I READ with concern last Saturday's report, 'Kicked and punched...bullying exists in S'pore schools'. What is disturbing is that about 95 per cent of the children surveyed had experienced various forms and degrees of bullying. Besides having in place some tools to address the problem, social institutions and schools must study the whole issue in perspective.
I can empathise with children who are victimised and their parents, but the bullies themselves need help too. In short, we should tackle the causes rather than the symptoms of the problem.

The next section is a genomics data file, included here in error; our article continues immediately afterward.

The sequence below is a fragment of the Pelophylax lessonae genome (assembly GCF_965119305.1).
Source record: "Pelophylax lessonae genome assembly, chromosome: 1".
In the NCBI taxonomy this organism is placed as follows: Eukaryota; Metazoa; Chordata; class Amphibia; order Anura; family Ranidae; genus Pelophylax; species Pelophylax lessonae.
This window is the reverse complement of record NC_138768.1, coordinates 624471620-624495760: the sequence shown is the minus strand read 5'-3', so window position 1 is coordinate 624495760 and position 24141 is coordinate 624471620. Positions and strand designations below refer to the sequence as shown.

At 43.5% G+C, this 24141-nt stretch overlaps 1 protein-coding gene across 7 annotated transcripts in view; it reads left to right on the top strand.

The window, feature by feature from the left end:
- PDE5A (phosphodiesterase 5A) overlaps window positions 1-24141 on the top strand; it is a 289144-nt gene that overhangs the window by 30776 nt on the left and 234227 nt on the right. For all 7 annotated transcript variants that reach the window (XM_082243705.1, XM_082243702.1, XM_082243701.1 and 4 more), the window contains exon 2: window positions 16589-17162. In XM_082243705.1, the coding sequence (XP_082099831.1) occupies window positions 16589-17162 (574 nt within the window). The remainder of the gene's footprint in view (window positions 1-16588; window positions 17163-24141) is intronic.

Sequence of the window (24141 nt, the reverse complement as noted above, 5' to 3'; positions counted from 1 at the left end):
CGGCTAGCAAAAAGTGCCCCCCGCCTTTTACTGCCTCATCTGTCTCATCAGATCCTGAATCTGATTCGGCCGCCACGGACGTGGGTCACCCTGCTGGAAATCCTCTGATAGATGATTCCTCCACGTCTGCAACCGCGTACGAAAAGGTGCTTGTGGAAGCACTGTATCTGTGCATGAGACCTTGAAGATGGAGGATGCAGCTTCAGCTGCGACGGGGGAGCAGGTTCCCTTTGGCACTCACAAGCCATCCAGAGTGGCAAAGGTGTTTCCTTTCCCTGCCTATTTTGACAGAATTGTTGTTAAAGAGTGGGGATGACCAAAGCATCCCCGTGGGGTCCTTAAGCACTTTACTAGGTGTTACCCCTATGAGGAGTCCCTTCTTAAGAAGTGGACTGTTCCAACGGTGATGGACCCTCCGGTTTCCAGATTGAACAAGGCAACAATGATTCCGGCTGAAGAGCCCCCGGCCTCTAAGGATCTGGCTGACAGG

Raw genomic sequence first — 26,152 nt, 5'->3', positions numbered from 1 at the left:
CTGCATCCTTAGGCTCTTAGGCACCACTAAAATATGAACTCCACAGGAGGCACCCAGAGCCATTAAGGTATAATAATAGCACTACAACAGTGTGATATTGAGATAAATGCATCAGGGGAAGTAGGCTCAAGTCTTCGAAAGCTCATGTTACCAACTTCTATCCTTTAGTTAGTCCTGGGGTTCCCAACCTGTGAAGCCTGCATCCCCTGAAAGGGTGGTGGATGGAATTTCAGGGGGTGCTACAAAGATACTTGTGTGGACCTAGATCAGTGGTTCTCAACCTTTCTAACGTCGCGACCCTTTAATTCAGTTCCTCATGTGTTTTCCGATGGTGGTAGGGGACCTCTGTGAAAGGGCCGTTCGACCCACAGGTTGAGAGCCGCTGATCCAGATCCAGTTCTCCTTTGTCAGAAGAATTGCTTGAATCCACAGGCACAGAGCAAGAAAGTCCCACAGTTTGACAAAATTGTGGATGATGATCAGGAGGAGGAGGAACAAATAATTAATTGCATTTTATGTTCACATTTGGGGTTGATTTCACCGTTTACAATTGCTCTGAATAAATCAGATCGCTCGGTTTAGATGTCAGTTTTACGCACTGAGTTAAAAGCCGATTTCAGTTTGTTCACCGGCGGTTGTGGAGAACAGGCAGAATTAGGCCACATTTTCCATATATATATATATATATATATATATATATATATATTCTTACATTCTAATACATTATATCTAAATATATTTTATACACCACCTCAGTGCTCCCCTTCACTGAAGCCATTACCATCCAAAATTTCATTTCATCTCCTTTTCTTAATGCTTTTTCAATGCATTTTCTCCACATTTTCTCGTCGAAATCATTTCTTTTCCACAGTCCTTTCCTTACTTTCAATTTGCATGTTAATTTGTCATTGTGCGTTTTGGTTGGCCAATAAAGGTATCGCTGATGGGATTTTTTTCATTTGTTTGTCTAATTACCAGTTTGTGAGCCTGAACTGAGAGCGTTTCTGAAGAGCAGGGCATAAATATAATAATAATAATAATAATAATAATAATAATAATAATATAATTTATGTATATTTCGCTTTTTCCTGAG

Why do children become bullies in the first place? Do they derive pleasure from inflicting pain and hardship on others?
Bullies are nothing but wayward children who have feelings of being unloved and unwanted, especially at home. Insensitive teachers can worsen the situation.
A child who is browbeaten and labelled a failure tends to become defiant and needs to prove his worth. Invariably, he ends up being maladjusted, turning to anti-social behaviour such as bullying others.
Hence, it is imperative for social workers, teachers and parents to make a concerted effort to trace the root of the problem and nip it in the bud.
This article was first published in The Straits Times.